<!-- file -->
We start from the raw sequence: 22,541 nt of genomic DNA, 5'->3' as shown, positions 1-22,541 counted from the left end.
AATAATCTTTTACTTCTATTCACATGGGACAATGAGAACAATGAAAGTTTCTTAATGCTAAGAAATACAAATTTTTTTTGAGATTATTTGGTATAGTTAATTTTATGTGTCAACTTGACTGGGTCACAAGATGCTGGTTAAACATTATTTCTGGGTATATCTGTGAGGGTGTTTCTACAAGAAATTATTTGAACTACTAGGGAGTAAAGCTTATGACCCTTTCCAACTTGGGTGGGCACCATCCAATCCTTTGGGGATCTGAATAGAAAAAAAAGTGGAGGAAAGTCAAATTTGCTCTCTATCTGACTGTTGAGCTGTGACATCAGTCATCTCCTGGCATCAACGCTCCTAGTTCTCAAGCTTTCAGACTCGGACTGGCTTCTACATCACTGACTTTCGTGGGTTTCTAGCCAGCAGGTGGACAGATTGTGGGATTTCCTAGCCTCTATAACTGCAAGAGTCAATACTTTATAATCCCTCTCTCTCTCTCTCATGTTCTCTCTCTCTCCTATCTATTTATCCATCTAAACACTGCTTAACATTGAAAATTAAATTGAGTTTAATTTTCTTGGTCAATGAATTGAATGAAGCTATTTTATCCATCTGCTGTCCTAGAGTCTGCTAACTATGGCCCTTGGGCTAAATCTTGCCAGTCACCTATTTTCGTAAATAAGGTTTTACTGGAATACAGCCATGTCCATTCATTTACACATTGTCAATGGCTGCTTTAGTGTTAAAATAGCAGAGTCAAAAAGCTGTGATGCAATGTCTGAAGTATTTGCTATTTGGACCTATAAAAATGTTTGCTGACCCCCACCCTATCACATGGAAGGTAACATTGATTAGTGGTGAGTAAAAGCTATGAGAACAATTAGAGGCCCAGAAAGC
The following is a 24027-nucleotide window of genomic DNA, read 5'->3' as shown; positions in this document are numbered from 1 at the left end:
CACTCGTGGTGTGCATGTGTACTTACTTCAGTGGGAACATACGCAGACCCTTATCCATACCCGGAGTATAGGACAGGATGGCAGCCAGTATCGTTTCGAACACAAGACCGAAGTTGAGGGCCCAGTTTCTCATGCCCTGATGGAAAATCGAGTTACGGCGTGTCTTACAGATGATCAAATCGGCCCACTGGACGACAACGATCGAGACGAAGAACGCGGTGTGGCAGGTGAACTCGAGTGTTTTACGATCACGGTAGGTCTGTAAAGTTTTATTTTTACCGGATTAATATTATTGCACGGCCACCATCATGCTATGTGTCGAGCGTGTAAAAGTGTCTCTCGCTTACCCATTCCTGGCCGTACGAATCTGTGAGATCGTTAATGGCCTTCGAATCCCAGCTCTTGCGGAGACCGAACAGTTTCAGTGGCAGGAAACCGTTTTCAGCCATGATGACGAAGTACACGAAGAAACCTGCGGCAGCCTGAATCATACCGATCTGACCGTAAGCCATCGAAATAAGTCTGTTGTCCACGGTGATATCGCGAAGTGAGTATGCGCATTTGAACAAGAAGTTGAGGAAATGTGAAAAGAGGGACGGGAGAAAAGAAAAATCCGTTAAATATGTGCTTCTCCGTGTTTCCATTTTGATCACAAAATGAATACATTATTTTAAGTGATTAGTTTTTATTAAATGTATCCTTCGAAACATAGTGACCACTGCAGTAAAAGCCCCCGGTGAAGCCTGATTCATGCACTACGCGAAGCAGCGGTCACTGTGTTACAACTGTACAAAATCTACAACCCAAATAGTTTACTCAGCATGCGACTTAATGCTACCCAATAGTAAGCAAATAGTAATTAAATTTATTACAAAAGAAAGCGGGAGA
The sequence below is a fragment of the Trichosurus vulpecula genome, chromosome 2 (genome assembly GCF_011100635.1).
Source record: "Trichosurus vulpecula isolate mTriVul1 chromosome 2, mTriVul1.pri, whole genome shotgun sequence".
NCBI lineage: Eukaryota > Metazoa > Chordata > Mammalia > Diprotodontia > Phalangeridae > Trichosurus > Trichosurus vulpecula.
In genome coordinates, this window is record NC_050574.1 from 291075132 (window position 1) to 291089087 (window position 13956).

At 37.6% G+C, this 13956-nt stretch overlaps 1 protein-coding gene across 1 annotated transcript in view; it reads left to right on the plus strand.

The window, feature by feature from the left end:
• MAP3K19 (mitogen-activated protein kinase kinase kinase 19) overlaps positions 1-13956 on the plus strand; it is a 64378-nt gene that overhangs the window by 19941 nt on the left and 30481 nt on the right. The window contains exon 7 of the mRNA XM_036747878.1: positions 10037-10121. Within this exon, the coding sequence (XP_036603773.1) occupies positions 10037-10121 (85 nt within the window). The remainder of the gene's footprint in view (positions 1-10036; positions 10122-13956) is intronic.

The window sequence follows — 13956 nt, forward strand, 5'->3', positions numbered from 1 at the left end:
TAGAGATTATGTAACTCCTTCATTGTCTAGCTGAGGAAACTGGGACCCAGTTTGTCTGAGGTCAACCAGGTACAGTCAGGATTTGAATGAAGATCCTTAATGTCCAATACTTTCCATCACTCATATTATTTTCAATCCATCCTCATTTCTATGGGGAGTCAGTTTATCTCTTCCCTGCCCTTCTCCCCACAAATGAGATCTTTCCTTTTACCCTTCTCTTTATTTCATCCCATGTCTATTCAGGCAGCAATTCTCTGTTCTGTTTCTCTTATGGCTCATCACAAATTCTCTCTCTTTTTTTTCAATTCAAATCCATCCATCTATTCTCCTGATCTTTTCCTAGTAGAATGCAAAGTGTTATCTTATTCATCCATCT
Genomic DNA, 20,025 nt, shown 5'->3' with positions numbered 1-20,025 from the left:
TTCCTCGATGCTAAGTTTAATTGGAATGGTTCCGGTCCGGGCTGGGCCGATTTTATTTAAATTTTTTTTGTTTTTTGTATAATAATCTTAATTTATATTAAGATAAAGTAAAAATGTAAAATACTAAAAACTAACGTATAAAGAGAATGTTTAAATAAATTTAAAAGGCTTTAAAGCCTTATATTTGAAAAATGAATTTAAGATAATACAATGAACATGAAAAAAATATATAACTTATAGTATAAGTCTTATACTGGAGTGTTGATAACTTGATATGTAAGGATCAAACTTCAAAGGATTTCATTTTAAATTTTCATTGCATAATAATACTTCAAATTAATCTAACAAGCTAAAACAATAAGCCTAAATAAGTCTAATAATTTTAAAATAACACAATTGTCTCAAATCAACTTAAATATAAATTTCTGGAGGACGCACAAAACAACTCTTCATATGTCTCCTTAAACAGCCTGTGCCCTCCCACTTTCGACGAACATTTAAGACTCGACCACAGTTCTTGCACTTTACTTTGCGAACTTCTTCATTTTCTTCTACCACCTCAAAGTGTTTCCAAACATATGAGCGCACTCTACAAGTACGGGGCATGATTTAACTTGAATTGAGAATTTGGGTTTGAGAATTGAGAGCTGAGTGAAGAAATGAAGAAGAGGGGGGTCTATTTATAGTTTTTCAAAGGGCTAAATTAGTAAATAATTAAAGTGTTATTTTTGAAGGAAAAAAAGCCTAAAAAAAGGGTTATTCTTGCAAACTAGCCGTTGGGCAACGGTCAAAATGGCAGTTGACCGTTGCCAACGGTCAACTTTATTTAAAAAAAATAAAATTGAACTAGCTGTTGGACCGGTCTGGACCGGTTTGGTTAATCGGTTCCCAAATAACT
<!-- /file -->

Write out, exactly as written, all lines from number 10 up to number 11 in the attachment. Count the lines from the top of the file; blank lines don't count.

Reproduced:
The window, feature by feature from the left end:
• MAP3K19 (mitogen-activated protein kinase kinase kinase 19) overlaps positions 1-13956 on the plus strand; it is a 64378-nt gene that overhangs the window by 19941 nt on the left and 30481 nt on the right. The window contains exon 7 of the mRNA XM_036747878.1: positions 10037-10121. Within this exon, the coding sequence (XP_036603773.1) occupies positions 10037-10121 (85 nt within the window). The remainder of the gene's footprint in view (positions 1-10036; positions 10122-13956) is intronic.